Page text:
However, in addition to the materials which they use, it will be beneficial to understand how the company handles the full life cycle management for their running shoes. As a relatively young company starting amid the pandemic and the added challenge of achieving reduced environmental impact is certainly an applaudable one. To be fair, it will require some time to understand and assess how a company does in terms of its promises for sustainability. As such, ZRC is certainly one of the companies which is worth taking note of.


Allbirds is a New Zealand-American footwear and apparel company listed on the Nasdaq Stock Exchange. The company was started by Tim Brown together with Joey Zwillinger when Tim started the journey to bring sustainable resource into the footwear industry. The company adheres to the Sustainability Principles and Objectives (SPO) Framework, a set of environmental, social, and governance criteria. Allbirds pride itself as a company with high standards for sustainability, as such the company also employs third part (ISS ESG) to assess and evaluate the company’s performance against the SPO Framework. In addition to its materials, Allbirds also partner with Sole4Souls to continue the lifecycle of lightly used shoes. Allbirds’s shoes are made using New Zealand’s superfine Merino wool, which is thinner and softer than regular wool, making it super comfy on skin.

Allbirds started off with their sneakers (e.g., Wool Runner – their first) before transiting into running shoes with their first ever running shoes, the Tree Dasher. The Tree Dasher is Allbirds’ offering for road runners and more recently the company also has launched their trail offering, the Trail Runner. Tree Dasher was launched in 2020 by bringing in performance into Allbirds’ already established sustainable, cushion, and comfort technologies.

Image 3: Tree Dashers (Credit: Allbirds)

In terms of specification:

Price: US$125.00,
Heel Drop: 7mm,
Forefoot stack height: 15.5mm,
Heel stack height: 22.5mm,
Weight: 265 grams (US size 8).

The Tree Dasher midsole, also known as SweetFoam, is dual-density midsole made from sugarcane and is the world’s first carbon negative green EVA (Ethylene-vinyl acetate). In the upper, Allbirds uses a one-piece upper made from FSC Certified eucalyptus trees while the insole is made from castor bean as compared to using petroleum-based foam. Allbirds claim that the Tree Dasher is carbon neutral by utilizing natural materials and buying offsets and has a footprint starting from 11.3kg CO2e.

Image 4: Tree Dashers (Credit: Allbirds)

Allbirds has also expanded their performance series with a trail offering, the Trail Runner SWT. The Trail Runner SWT (Sugar, Wool, Tree) features the similar technologies and materials as the Tree Dasher with the necessary innovations for the trail.

Price: US$138.00,
Heel Drop: 7mm,
Forefoot stack height: 18.0mm,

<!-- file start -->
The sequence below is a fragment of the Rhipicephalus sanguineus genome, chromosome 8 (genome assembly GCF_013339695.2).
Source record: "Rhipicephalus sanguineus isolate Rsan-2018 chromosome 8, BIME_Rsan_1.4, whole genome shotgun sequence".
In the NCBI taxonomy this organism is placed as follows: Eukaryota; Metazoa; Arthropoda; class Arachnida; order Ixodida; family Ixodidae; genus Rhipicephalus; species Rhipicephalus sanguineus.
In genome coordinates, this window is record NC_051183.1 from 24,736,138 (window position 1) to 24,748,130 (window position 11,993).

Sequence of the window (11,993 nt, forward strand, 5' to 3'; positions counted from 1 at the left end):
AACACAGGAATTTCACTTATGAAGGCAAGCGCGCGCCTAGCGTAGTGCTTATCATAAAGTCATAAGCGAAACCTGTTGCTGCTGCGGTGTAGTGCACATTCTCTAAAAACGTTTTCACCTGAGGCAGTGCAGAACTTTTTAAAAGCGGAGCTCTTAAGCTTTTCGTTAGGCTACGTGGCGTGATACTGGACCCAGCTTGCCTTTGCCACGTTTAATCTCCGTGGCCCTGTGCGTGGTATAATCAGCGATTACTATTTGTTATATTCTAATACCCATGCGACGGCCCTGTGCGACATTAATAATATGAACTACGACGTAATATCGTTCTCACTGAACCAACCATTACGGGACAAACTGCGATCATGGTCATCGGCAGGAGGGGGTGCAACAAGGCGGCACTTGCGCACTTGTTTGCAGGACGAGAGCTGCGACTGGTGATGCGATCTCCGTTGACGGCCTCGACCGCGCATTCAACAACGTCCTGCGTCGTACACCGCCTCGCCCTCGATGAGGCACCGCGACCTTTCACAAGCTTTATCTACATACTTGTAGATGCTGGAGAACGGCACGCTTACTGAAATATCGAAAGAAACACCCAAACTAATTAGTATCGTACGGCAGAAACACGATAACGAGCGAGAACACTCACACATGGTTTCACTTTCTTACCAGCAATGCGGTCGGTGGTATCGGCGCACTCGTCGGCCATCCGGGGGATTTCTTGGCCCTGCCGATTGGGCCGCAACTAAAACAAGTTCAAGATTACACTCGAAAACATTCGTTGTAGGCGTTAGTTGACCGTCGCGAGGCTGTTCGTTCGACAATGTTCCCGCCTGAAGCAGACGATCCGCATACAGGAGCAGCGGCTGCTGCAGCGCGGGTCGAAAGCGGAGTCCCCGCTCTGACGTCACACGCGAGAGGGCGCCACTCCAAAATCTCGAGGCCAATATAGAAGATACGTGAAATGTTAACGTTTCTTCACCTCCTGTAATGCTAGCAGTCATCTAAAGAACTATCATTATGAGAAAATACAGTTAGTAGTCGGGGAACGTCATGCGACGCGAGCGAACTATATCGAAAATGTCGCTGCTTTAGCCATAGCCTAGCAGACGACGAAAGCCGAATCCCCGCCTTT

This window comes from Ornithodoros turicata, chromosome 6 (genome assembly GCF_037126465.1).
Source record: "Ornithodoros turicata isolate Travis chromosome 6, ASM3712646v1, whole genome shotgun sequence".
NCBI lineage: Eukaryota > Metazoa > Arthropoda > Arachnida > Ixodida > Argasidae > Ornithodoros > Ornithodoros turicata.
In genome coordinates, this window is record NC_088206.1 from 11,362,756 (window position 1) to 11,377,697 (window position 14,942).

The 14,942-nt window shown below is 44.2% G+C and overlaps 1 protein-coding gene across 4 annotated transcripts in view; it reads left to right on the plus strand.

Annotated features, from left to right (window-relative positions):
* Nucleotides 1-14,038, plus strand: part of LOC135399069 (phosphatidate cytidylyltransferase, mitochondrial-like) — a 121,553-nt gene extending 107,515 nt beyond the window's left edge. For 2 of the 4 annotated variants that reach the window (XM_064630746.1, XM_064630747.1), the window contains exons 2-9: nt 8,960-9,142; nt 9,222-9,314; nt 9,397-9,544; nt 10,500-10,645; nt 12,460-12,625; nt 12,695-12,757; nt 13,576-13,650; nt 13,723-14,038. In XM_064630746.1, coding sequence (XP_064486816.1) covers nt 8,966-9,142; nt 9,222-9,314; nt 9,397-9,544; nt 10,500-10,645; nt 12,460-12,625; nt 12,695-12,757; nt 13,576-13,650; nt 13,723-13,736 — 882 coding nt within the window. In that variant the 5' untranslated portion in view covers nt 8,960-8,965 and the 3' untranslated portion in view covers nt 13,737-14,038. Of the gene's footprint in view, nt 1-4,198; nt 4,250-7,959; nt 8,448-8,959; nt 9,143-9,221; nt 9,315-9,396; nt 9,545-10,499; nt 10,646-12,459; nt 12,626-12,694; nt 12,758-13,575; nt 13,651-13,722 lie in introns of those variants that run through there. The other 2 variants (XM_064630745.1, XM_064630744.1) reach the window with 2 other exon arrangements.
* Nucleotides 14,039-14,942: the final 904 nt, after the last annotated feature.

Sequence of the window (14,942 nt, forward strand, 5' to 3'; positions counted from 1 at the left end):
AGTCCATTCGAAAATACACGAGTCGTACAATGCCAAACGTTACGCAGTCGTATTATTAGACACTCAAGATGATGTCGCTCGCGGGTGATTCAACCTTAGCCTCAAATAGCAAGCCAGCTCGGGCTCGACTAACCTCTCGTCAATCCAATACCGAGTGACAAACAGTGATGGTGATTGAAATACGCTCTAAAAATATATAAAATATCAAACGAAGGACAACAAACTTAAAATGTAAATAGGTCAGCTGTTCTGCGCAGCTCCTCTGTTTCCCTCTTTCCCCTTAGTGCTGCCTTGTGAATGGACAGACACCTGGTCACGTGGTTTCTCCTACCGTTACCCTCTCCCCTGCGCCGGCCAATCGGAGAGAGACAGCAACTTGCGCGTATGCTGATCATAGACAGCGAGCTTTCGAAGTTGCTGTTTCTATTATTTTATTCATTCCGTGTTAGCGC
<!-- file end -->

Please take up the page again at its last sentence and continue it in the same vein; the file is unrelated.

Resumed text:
Heel stack height: 25.0mm,
Weight: 350 grams.

Image 5: Trail Runner SWT (Credit: Allbirds)

An added TPU seam tape and heel counter is added to the Tree Dasher to provide stability and protection. The outsole includes cashew nuts looking lugs, standing at 4mm, which help runners to overcome the trail routes. As I am not a trail runner myself, it would be difficult to comment on the performance of this design with respect to the different levels of trails.     


On is Swiss sports company listed on the New York Stock Exchange. On was established in 2010 in Zurich, Switzerland by 3 Co-Founders: Caspar Coppetti, Oliver Bernhard, and David Allemann. Since its start with the road running shoes, the company has expanded into other gears (e.g., apparel), trail running shoes, and sneakers (Cloudnova).

The Cloudneo which was announced in late 2021, expected to be available in summer 2022, is ON new running shoes under the Cyclon subscription program. Based on what ON shared about its Cyclon program, the Cloudneo is 100% recyclable and created using bio-based resources. For example, its Upper and ON’s Speedboard are made 100% from material derived from castor beans.

Image 6: Cloudneo (Credit: On)

In terms of specifications:

Price: US$ 29.00 / month,
Drop: 9 mm,
Forefoot stack height: 24.6 mm,
Heel stack height: 33.6 mm,
Weight: 255 grams.

The Cloudneo has a rocker midsole/outsole profile and comes with ON’s Twin CloudTec (i.e., the two layers which you see at the mid sole). The midsole is made from a Pebax foam (Polyether block amide) which, according to ON’s specs, delivers 65% more rebound than its Helion Superfoam. One of the reasons why the initial running shoes under Cyclon and the Cloudneo looks so different is due to this new midsole material, also known as PA11 (Rilsan) is a solution from Arkema, ON’s partner. ON initially created the Cloudneo with compression zones instead of using their CloudTec due to the complexity of handling the new foam which is light and soft. This likely refers to the earlier images for Cyclon subscription program.

Image 7: Cyclon’s initial marketing image (Credit: On)

In terms of the benefits that Cloudneo can deliver, based on Life Cycle Assessment, On has stated that Cloudneo produces 50% lesser carbon emissions compared to the average On’s running shoes. This 50% is from production to the first round of recycling. In addition, energy consumption for factories were reduced by 70% and 90% less waste in total.